Just like applicants who dread writing their
personal statement, there are no doubt some
form teachers/guidance and career advisers
who approach the annual exercise of writing
the matching UCAS reference with some
trepidation and anxiety!
First, I want to reassure you that those references are indeed read, and even appreciated, by university admissions selectors. Your references help us to understand your pupils better, to gain a greater insight into why they want to study the chosen degree subject and ensures that we have as complete a picture of the applicant as possible.
The 4000 characters (or infamous 47 lines!) in the UCAS reference provide university admissions teams across the country with vital information that supports every applicant, and therefore is a key component of the overall application.
We value your opinion on the suitability of the
applicant for their chosen degree subject. An
honest reflection on their abilities, motivation,
and potential for the subject of study and/
or career is very helpful to our admission
You can also include information about their skills and attributes that will help them succeed at university, using specific examples from their academic and personal achievements if possible.
We especially need to know if there are extenuating circumstances which affected your pupil in their senior phase of education, for example serious illness, bereavement, were they in care or are they a carer, did they experience financial difficulties, etc.? It would be helpful if this information included when or how long it was a factor, or an estimate of how it may have influenced school exams. This information can support that given in the personal statement by the applicant and can also be very helpful in explaining any discrepancies in the academic performance of your student.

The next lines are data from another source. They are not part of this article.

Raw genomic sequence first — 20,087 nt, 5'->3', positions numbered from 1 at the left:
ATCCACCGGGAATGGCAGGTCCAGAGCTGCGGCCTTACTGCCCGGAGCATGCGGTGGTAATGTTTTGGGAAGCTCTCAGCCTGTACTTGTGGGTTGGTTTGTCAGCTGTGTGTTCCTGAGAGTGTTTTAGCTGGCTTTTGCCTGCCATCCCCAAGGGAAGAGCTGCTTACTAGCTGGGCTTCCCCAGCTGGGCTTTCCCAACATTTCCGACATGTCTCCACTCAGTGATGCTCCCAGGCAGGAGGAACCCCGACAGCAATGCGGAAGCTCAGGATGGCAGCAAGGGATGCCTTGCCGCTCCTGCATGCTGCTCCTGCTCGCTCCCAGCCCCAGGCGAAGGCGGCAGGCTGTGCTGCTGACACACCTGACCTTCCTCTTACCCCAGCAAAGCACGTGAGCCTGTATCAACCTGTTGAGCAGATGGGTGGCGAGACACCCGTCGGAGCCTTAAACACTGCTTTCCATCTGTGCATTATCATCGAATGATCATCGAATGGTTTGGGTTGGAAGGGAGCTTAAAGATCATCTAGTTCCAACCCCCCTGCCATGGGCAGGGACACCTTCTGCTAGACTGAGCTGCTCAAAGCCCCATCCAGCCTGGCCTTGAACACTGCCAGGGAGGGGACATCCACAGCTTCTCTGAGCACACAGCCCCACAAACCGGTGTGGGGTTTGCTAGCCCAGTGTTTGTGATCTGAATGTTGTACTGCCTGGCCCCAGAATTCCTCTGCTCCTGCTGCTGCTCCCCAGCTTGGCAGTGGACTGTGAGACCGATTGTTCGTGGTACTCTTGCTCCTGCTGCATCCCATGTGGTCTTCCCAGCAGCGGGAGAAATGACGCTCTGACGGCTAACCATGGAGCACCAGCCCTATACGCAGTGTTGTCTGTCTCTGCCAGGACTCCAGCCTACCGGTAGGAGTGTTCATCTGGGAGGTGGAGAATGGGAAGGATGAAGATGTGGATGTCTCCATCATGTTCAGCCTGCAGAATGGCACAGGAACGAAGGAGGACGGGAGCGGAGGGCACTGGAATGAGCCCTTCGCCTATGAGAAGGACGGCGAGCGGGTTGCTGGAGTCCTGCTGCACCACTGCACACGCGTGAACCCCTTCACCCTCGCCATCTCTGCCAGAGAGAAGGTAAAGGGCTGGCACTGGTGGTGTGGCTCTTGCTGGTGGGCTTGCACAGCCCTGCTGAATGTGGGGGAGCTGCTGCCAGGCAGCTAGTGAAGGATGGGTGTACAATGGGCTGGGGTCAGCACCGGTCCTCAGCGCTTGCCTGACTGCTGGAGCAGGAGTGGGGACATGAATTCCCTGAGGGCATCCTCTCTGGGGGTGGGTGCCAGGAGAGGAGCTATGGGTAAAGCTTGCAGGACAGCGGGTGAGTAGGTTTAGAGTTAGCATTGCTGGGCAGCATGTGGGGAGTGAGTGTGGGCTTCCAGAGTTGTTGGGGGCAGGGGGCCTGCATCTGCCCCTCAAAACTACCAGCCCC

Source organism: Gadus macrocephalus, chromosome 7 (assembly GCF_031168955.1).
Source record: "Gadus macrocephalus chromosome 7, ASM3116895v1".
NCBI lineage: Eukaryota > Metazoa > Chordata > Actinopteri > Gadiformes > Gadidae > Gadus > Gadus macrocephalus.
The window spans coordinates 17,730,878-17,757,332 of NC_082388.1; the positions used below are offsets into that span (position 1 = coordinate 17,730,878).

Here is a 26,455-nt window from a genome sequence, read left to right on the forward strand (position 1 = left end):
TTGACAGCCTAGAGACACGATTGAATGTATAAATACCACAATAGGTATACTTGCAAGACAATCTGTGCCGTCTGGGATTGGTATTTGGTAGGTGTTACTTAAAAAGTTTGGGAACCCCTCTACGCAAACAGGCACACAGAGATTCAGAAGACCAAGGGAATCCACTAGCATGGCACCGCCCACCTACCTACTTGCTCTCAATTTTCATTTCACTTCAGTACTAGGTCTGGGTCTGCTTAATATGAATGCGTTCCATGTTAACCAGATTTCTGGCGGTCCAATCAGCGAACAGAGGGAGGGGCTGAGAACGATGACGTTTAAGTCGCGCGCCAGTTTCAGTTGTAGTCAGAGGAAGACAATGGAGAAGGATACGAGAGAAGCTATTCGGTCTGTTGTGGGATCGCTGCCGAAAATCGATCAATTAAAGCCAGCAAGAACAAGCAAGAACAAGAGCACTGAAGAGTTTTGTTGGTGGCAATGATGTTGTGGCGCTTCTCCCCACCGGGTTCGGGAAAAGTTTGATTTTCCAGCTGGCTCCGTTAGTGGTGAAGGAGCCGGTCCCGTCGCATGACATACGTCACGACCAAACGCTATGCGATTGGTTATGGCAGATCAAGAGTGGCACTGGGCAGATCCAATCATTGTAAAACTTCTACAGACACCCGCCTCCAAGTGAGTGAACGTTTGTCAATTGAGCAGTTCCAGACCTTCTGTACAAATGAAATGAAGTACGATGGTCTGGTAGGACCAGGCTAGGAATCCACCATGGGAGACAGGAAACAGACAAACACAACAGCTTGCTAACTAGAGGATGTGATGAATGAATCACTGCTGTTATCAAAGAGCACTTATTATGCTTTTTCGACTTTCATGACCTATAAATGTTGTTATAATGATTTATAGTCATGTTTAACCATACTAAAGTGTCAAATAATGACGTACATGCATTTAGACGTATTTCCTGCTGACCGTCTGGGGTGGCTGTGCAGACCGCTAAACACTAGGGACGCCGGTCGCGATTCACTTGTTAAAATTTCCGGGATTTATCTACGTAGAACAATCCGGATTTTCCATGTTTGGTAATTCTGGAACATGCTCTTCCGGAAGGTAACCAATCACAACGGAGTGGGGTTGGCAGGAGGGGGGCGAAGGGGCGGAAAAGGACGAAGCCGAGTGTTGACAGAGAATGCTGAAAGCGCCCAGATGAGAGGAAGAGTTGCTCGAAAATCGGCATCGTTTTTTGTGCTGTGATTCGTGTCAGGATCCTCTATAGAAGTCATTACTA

You know your students best. This is an
opportunity to give us a personal insight
into them. From their school and classroom
activities, to extra-curricular or community
engagement, please share with us how your
pupils have engaged with their world.
Moreover, given your experience and insight, it is very helpful to draw attention to stand- out applicants within a cohort. This can be extremely valuable information for those reviewing thousands of applications.
Finally, I would add that most universities welcome ongoing dialogue with guidance teachers/careers advisers, even after an application has been submitted - at the University of Aberdeen, we certainly do! If new information comes to light that you feel would be important for the admission team to be aware of, please get in touch.
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